With weddings now becoming more of a spectacle than a sacred ceremony all about "the dress", "the ring" and what food is being served, and easily costing tens of thousands of dollars(although I have to give my friends and family credit, their weddings have been primarily about having their friends and family brought together in celebration), I am becoming more and more against the idea of having a wedding, and of getting married.

And I can't decide if this is just a bitter, cynical rejection of everything I looked forward to as a young girl, or a realistic decision based on my observations about how modern relationships work-or don't, in my case.

As we go into the next decade, as my generation comes out of our spoiled, idealistic, Disney-themed youths, what messages will we create for our children? Can we really say that everyone has a one true love with a straight face? Will anything ever be sacred and holy anymore, or will all or our ceremonies (especially marriage) continue to be commercialized?

It will be interesting to see what happens. I think (and I already see this) that there's going to be huge backlash towards all the fakeness that has overtaken our culture. That as our ability to purchase status items, status vehicles, and status lives dwindles, instead of looking to icons of our consumerism (goodbye, plastic barbie faces and bodies, goodbye designer handbags. The concept of cellphones as a reflection of who we are will, alas, never die) to define ourselves, perhaps will we find something more meaningful to care about. That last statement is an exagerration. There are a lot of really positive things going on right now and I think our generation still cares the most about family and friends, and the world in general, but still.....

Another one of my perceptions is that our generation is lacking one major thing it seems our predecessors had: belief that the world of the future would be better than the current world. That the world their children inherited would be better than the one they grew up in. Wasn't that the reason our grandparents (the greatest generation, hands down) fought in the World Wars? Wasn't that the underlying belief in the counterculture movement of the 60's? I have heard from many people in my parents generation stating that they "wanted to give their kids everything they didn't have." My generation was the first to reap from this philosophy, showered in material goods and fed messages that we were "special" and deserved the best of everything. I think the past decade has shown these ideals will not sustain our society through the next 50 years or so.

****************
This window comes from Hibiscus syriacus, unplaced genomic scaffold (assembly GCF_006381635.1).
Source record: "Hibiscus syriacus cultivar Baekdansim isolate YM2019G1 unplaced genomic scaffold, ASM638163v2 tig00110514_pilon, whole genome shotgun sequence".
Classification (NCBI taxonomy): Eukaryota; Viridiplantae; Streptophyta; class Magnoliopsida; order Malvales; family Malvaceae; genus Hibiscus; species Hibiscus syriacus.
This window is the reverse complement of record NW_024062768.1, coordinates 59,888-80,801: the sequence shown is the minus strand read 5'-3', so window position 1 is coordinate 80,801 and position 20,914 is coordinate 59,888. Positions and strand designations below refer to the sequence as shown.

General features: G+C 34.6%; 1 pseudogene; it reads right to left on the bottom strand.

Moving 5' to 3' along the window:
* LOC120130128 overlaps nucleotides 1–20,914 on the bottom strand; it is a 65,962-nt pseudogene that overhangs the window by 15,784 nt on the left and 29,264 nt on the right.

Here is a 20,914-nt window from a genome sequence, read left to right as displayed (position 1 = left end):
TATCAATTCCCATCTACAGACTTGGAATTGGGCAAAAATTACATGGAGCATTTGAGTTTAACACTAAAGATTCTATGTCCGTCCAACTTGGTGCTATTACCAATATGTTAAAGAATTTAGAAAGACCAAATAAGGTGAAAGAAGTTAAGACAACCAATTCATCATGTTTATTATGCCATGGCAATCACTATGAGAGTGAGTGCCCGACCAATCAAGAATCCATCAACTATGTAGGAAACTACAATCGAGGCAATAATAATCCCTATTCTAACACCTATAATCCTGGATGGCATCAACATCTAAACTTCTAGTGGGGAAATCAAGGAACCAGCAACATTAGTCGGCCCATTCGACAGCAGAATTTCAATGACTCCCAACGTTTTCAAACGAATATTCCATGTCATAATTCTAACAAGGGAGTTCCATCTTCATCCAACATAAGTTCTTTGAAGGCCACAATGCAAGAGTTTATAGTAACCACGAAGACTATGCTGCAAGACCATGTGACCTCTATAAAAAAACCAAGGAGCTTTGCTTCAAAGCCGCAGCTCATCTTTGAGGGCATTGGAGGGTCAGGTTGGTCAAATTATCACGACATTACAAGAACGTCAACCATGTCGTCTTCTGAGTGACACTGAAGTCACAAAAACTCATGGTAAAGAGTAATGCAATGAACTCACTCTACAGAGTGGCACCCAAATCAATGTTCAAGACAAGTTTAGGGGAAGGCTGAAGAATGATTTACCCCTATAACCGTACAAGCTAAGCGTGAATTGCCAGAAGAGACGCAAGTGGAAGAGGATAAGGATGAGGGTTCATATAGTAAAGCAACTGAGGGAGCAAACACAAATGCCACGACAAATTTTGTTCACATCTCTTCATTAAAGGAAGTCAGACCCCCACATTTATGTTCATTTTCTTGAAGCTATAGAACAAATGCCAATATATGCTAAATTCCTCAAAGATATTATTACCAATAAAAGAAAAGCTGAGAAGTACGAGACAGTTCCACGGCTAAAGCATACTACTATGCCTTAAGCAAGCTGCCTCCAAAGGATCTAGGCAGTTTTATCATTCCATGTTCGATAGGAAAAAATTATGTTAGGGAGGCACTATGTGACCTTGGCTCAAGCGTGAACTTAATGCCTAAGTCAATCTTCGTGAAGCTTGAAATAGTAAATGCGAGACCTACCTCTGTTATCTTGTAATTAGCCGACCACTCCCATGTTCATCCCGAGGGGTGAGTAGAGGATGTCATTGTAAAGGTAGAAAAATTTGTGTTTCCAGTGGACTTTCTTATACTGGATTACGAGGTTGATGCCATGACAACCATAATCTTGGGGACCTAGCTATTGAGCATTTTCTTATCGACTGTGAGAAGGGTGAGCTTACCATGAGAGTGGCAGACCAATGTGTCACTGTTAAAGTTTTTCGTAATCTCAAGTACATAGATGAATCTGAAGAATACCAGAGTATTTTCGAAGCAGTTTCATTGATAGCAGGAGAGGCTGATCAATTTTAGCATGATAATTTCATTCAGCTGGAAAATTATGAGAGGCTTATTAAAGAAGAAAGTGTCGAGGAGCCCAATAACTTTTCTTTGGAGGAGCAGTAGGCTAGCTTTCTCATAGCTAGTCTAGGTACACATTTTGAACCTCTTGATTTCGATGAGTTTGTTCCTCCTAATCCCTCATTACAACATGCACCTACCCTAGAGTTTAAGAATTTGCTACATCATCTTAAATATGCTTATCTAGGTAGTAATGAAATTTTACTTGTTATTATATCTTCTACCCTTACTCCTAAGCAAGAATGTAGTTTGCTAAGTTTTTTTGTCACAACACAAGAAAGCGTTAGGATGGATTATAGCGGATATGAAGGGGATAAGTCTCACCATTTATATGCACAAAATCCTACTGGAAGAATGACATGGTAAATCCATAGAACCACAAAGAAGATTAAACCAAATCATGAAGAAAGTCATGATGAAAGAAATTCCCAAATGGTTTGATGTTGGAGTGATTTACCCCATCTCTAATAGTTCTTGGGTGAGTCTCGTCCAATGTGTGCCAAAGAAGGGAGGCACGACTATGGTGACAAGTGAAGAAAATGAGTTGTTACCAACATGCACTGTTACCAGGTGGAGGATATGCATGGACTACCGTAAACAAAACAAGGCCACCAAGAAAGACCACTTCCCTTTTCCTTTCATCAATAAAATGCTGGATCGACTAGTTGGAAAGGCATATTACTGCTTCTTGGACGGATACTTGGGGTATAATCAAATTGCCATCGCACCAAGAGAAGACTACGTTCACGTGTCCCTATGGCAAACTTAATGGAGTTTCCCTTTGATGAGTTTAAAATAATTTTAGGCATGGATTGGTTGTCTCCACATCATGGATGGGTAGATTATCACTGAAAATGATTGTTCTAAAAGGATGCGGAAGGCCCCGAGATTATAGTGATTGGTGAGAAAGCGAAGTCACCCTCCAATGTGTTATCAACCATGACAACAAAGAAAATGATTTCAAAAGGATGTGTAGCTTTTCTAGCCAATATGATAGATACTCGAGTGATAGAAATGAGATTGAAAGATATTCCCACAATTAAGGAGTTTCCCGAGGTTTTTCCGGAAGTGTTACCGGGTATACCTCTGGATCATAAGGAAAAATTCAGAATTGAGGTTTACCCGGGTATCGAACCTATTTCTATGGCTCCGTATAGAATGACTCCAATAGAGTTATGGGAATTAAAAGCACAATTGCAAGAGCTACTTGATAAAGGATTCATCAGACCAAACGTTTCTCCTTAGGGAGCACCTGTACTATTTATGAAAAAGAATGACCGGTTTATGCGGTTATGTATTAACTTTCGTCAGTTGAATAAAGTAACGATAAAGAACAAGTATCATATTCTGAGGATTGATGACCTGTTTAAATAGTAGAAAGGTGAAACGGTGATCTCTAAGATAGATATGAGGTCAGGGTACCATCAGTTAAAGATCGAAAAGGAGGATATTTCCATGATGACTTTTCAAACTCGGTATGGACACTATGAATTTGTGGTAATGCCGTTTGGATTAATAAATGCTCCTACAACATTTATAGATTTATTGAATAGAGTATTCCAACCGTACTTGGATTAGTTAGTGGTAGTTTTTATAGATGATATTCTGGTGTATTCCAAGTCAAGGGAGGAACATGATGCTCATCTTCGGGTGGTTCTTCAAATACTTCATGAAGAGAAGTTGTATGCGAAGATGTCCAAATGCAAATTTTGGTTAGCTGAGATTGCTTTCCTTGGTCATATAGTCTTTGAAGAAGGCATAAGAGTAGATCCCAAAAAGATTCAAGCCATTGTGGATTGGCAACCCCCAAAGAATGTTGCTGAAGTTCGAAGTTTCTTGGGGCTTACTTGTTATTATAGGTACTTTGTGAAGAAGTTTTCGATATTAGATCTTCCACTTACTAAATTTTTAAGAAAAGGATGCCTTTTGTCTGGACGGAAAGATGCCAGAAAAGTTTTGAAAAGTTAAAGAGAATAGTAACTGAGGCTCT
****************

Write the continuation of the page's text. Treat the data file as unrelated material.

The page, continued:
With the resources continuing to dwindle as world populations swell, with technology that's supposed to connect us isolating us from each other even more (in my opinion), and with violence, hatred, and religious strife continuing, I honestly do not know if the world 50 years for now is a place I want to live in. Does anyone in my generation believe the world our children will inherit will be a better, cleaner, more peaceful one? My faith in the future being a wonderful place is fragile and hesitant, at best. All of us has witnessed the glory and the darkness that marks our civilization; we know what we are capable of, for good and for bad.

I have issues with organized religion, but at least it gave us something to believe in that was greater than ourselves.

The one thing I will give this culture is that the ideal of hope has always been the underlying theme. And it is this theme which won Barack Obama the presidency. Where this hope will take us, I don't know. The era of decadence fueled by our 80's and 90's culture, and its attempt to sell us into better lives is ending. The ideals of true love, of individual specialness, and dreams coming true will never leave us, but hopefully the fact that we have to buy into a certain lifestyle in order to achieve these things will. If we can look at relationships and marriage, hell, if we can look at our lives as something better than a movie, or a fairy tale, or a product...

Art will, and should, always be important. Films, tv, music, all this culture enriches our lives. But I don't think it should soley define us.

I don't know what I want anymore. I think I have too many choices. I have been given everything I could ever need in life. I have had the freedom to do whatever I want and become whatever I have wished to be. And for the most part, I have partaken in all the freedom and choices I could. I am grateful for the life and country I have been born into, and am thankful for the generations before me.

Call me ungrateful, call me pessimisstic, but most of the time, I don't really like the world.

And I have no idea whatsoever how to find happiness in it. All the neat stuff, all the choices, all the freedoms, all the great ideals, all the hope and promise of love, of children, of white picket fences and subarban pardise, none of it, none of it has made me feel content, or made my life feel like it had meaning or a purpose. And as alone and isolated I often I feel, I have the feeling that the above stated sentiments are feelings that many people out there in my generation share.